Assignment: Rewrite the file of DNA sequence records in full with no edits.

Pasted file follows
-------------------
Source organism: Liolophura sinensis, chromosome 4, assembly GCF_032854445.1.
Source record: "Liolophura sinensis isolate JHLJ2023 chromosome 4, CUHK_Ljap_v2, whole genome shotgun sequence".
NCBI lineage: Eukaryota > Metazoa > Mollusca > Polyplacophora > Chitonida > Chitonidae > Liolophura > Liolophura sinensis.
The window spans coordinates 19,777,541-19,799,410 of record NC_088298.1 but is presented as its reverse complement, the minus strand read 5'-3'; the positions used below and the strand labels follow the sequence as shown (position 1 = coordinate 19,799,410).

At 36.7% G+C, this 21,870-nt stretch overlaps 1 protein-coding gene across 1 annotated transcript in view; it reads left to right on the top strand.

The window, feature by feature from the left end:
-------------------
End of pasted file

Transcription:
Source organism: Liolophura sinensis, chromosome 4, assembly GCF_032854445.1.
Source record: "Liolophura sinensis isolate JHLJ2023 chromosome 4, CUHK_Ljap_v2, whole genome shotgun sequence".
NCBI lineage: Eukaryota > Metazoa > Mollusca > Polyplacophora > Chitonida > Chitonidae > Liolophura > Liolophura sinensis.
The window spans coordinates 19,777,541-19,799,410 of record NC_088298.1 but is presented as its reverse complement, the minus strand read 5'-3'; the positions used below and the strand labels follow the sequence as shown (position 1 = coordinate 19,799,410).

At 36.7% G+C, this 21,870-nt stretch overlaps 1 protein-coding gene across 1 annotated transcript in view; it reads left to right on the top strand.

The window, feature by feature from the left end: